In the wake of the Newtown, Conn. tragedy, heavy attention has been placed on the debate surrounding stricter gun control regulations. Public and private universities have entered the conversation as well, calling for tougher laws to protect students, faculty and staff. Last week, President Richard Brodhead joined his colleagues from nine U.S. universities in calling on the Obama administration and Congress to address gun violence.
The executive committee of the Association of American Universities—of which Duke is a member—issued a joint statement lamenting the acts of violence that have occurred under current policies. They note that guns have caused schools and campuses to become “centers of national mourning” and request that significant action be taken in three areas: gun control, mental health care and the violence-focused culture of contemporary media.
These issues—especially those of gun control and mental health services—are extremely important to any university. Their significance has only been amplified by the violence of Columbine, Virginia Tech and now Newtown.
The gun control debate has largely been characterized by two things: American cultural values of gun ownership and the possible benefits of restriction. Those that support gun ownership rights frequently cite the need for self-defense as a crux for their argument. While certainly understandable, this argument has been exploited to allow for the possession of a variety of weapons—such as automatic firearms—that have no business with civilians. The tension between these two concepts has created a variety of individual state gun control legislation, with varying levels of rigor.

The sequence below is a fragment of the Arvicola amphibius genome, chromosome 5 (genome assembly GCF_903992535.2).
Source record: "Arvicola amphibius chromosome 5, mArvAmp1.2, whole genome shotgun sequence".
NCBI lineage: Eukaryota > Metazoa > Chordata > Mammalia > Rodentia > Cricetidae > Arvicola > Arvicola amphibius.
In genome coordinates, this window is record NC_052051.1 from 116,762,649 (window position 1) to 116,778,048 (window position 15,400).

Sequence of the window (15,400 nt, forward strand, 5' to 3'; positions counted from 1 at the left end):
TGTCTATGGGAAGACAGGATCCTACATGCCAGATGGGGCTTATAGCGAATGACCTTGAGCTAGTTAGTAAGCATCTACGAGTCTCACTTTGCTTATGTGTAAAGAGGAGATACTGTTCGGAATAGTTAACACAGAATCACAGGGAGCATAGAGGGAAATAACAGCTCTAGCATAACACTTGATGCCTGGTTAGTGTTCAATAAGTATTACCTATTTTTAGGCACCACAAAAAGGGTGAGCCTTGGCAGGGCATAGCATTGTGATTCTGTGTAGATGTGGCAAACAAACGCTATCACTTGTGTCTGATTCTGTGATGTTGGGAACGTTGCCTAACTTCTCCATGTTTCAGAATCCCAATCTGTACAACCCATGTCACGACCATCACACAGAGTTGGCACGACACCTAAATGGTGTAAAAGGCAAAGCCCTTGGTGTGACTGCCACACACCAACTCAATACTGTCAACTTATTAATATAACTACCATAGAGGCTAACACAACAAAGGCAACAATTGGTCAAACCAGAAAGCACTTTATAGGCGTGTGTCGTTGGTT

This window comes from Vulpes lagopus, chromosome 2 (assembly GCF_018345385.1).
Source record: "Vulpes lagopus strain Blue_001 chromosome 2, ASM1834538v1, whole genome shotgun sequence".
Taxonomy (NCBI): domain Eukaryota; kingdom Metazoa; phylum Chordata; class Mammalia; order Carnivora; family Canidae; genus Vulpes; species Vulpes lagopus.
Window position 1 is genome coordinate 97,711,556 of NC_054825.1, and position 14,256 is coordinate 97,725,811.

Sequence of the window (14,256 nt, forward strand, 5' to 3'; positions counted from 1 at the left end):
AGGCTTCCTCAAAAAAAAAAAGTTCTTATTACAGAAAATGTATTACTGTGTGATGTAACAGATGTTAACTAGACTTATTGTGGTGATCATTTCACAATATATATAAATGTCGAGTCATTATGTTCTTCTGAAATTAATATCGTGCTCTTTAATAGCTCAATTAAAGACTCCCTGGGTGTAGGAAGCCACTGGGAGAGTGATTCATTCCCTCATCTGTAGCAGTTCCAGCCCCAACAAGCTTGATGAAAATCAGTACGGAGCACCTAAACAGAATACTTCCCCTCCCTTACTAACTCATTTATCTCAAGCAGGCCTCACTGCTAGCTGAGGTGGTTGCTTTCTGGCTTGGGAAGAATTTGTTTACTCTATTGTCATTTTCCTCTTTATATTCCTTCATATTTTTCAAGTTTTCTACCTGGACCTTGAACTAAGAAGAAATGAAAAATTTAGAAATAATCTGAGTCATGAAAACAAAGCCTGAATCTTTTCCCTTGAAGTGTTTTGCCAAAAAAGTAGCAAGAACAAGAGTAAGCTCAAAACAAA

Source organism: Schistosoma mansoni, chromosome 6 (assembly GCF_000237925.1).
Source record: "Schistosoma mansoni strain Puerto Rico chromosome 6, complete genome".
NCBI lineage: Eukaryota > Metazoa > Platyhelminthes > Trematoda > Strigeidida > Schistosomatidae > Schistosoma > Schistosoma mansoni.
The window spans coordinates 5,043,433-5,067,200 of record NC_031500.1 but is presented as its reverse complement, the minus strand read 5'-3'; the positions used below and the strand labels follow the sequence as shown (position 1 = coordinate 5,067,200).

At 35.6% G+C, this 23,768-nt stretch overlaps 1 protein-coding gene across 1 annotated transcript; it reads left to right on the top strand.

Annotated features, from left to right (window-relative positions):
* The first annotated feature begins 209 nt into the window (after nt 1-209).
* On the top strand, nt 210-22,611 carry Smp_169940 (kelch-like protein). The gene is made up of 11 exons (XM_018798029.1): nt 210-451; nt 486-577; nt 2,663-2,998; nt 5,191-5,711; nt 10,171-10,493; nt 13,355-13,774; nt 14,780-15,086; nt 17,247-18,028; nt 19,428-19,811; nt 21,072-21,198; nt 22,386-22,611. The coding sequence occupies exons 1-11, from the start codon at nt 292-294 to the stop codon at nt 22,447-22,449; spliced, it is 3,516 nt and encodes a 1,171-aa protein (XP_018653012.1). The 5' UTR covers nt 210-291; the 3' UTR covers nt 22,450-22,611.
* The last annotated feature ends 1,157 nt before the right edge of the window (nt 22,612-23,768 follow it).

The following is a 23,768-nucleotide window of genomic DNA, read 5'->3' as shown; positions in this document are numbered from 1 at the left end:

Even in states like North Carolina—where it is illegal to have concealed weapons on university property—there is still potential for weapons to be used. In 2010, three Duke football players were dismissed from the team and the University after firing several shots from a handgun on East Campus. In November of that year, a University employee was fired after a gun in his bookbag accidentally discharged in the West Union building. Stricter enforcement of policies and new federal regulations can help reduce the threat guns pose.
However, gun regulation will not be enough to limit the danger of weapons in educational facilities. The AAU rightly points out that it will also be necessary to improve mental health services for those likely to resort to violence.
An improved focus on mental health is especially relevant to collegiate environments where stress and overextension are constant pressures. For those that lack the support, this frequent stress can exacerbate poor mental health putting students and others at risk.
Duke has done much to support at-risk individuals, including counseling through CAPS, support through the offices of Case Management or the Vice President of Student Affairs, and if necessary, the involvement of Duke Police or the Office of Student Conduct. The Duke Reach website also provides resources on how to get help for someone if they seem to be at-risk. However, it is imperative that the University improve its process for tracking at-risk individuals.
Members of the University community need to be aware of the dangers posed by weapons and seek to help those in poor mental health.